This section is from the book "The Law Of Contracts", by William Herbert Page. Also available from Amazon: Commercial Contracts: A Practical Guide to Deals, Contracts, Agreements and Promises.
It has been said in obiter in some cases that a good consideration was sufficient to support an executory promise.1 Some of these cases support this statement. A voluntary obligation by a father to his son to convey realty,2 and a written promise by a father to convey certain realty to his son and not to will, deed, or mortgage such land,3 have been held enforceable. In most of these cases, however, the promise would have been enforceable if there had been no good consideration. A sealed promise to pay a certain sum to a son-in-law as a gift to his wife, who was promisor's daughter, was said to be enforceable as being on good consideration.4 Promises based on both good and valuable considerations have been explained as if they were supported primarily by the good consideration, such as a promise by a father to his son, "If you will settle yourself on the Grayer farm you shall have it";5 or A's promise to C, the husband of B, who was A's niece and of whom A was very fond, to pay him five thousand dollars if C would abandon his intention to remove to
5 United States. Conley v. Nailor, 118 U. S. 127, 30 L. ed. 112.
Alabama. McKee v. West, 141 Ala. 531, 109 Am. St. Rep. 54, 37 So. 740.
California. Tillauz v. Tillaux, 115 Cal. 663, 47 Pac. 691; Springer v. Springer, 132 Cal. xviii, 84 Am. St. Rep. 17, 64 Pac. 470.
Illinois. Kirkpatrick v. Taylor, 43 111. 207; Oliphant v. Leversidge, 142 111. 160, 30 N. E. 334.
Iowa. Paulus v. Reed, 121 la. 224,
96 N. W. 757; Burrow v. Hicks, 144 la. 584, 120 N. W. 727.
Kentucky. Hanson v. Buckner, 34 Ky. (4 Dana) 251, 29 Am. Dec. 401; Mullins v. Mullins, 120 Ky. 643, 87 S. W. 764; Rittenhouse v. Swango (Ky.),
97 S. W. 743.
Maryland. Pennington v. Gittings, 2 Gill & J. (Md.) 208.
Missouri. Hutsell v. Crewse, 138 Mo. 1, 39 S. W. 449.
North Carolina. Pickett v. Garrard, 131 N. Car. 195, 42 S. E. 579.
6Candee v. Connecticut Savings Bank, 81 Conn. 372, 71 Atl. 551.
1 Barker v. Halifax, Cro. Eliz. 741; Mclntire v. Hughes, 7 Ky. (4 Bibb) 186; Jennings v. Anderson, 20 Ky. (4 T. B. Mon.) 445; Mahan v. Mahan, 46 Ky. (7 B. Mon.) 579; Mark v. Clark, 50 Ky. (11 B. Mon.) 44; Berry v. Graddy, 58 Ky. (1 Met.) 553; Ford v. Ellingwood, 60 Ky. (3 Met.) 359; Arnold v. Park, 71 Ky. (8 Bush.) 3; Doty v. Dickey (Ky.), 96 S. W. 544.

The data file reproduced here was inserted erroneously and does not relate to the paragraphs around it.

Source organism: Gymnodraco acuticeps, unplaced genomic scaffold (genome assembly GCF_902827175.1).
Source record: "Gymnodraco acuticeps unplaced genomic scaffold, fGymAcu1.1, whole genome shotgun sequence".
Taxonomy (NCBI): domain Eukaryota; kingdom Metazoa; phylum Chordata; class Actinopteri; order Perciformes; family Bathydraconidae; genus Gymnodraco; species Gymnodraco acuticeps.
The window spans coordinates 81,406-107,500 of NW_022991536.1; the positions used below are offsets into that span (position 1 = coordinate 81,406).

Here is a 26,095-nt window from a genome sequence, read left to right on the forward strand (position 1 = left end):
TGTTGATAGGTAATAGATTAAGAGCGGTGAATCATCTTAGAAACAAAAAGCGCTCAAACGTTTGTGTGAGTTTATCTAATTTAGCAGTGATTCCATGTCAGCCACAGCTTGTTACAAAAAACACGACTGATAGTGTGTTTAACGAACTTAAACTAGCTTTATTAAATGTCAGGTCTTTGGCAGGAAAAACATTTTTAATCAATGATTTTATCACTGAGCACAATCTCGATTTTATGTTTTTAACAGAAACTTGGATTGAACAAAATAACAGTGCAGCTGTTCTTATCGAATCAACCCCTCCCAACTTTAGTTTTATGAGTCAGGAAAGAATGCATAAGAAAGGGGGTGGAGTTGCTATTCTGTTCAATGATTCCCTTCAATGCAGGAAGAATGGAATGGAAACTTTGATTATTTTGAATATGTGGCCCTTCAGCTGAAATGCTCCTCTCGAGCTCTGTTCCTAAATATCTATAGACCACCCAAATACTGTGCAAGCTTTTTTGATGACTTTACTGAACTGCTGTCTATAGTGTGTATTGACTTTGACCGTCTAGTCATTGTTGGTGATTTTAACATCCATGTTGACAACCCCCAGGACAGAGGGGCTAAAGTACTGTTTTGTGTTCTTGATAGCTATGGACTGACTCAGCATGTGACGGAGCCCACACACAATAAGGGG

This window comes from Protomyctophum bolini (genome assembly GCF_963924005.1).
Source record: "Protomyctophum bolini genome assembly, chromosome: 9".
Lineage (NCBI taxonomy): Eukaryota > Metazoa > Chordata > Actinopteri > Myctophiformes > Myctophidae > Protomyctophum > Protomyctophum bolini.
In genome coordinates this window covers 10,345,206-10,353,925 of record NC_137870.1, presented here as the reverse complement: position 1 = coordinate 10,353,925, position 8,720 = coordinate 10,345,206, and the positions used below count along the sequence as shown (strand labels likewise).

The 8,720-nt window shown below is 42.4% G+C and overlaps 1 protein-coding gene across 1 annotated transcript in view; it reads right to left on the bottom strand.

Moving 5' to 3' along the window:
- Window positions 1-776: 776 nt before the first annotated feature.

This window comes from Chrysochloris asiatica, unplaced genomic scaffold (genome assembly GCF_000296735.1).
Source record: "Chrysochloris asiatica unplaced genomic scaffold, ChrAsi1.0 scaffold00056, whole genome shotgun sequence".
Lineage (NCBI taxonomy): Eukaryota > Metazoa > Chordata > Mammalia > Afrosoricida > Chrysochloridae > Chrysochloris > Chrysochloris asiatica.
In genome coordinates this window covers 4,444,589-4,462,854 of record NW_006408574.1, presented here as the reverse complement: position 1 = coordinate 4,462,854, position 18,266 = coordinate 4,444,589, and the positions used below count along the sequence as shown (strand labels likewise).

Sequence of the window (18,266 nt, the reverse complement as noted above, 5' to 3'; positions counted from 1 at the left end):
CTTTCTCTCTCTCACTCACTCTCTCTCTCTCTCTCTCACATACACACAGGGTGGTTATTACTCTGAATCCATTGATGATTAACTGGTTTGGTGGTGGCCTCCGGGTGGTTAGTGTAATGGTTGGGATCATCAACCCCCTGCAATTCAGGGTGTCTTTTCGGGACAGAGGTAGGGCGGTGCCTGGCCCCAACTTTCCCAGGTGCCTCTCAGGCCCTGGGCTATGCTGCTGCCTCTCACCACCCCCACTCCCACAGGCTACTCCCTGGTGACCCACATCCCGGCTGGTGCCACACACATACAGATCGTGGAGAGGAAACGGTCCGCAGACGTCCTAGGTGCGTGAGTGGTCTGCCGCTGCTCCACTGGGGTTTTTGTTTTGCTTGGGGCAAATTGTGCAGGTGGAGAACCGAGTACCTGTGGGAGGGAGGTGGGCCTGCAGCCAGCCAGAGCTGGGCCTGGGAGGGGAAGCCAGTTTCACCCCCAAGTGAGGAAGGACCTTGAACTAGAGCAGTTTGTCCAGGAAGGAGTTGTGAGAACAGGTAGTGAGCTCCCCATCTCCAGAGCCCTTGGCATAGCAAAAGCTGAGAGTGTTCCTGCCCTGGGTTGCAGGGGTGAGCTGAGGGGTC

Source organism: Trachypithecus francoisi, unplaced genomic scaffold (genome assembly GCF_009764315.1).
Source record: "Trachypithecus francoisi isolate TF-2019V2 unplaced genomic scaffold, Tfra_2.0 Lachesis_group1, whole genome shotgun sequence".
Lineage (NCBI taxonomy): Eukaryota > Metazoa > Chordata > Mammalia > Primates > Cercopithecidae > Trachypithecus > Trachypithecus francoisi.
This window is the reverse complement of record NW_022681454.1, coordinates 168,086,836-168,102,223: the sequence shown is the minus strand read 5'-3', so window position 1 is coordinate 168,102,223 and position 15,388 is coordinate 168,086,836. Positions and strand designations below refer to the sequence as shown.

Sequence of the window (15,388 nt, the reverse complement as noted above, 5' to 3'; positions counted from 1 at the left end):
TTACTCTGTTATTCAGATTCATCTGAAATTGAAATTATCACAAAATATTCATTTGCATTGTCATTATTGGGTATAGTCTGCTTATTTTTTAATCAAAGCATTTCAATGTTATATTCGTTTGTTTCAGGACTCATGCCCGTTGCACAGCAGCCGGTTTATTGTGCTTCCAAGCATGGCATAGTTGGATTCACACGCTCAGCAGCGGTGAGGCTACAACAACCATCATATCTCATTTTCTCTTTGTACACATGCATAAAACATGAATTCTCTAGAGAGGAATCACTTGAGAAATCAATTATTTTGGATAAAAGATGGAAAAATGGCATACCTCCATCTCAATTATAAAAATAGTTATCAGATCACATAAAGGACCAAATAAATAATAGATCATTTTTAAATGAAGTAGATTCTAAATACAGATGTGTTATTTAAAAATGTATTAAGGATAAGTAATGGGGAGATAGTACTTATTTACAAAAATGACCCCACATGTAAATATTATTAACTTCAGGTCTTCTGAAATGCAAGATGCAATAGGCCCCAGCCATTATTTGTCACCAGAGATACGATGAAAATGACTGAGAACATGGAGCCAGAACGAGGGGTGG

2 Mclntire v. Hughes, 7 Ky. (4 Bibb) 186.
3 Mahan v. Mahan, 46 Ky. (7 B. Mon.) 579.
4 Jennings v. Anderson, 20 Ky. (4 T. B. Mon.) 445.
5 Ford v. Ellingwood, 60 Ky. (3 Met.) 359 (possession was taken under such agreement).
Mississippi, and would instead buy a farm in Kentucky;6 or a release by a father of his son in the words, "I acquit him of every demand I have against him," in consideration of which the son delivered a bay mare to his father's sister.7 In some cases the statement that a good consideration is sufficient, is an obiter, as the promise in the particular case is held to be unenforceable, as a covenant by an uncle to convey certain property to his niece so as to equalize advancements,8 or a voluntary covenant to convey certain realty to a nephew.9
This principle has been laid down where there was no executory promise to enforce and consideration was therefore unnecessary.10 A transfer of a promissory note,11 or an assignment of a life insurance policy,12 are said to be supported by sufficient consideration if made for love and affection. If A intended to give a savings bank deposit to her brother B, and being unable to find the savings bank-book, A gave a written order to B, it was held that such order was sufficient as a gift on the ground that "a good consideration is that of blood or natural affection; and a gift made for such consideration ought to prevail, unless it interfere with the rights of creditors and purchasers." 13
Some of these cases have been distinguished subsequently in later cases in which the question of the sufficiency of a good consideration to uphold an executory promise was squarely raised and such consideration was held to be insufficient.14 As a general rule, therefore, it may be said that the valuable consideration hereafter defined is the only consideration known to the law of contract.15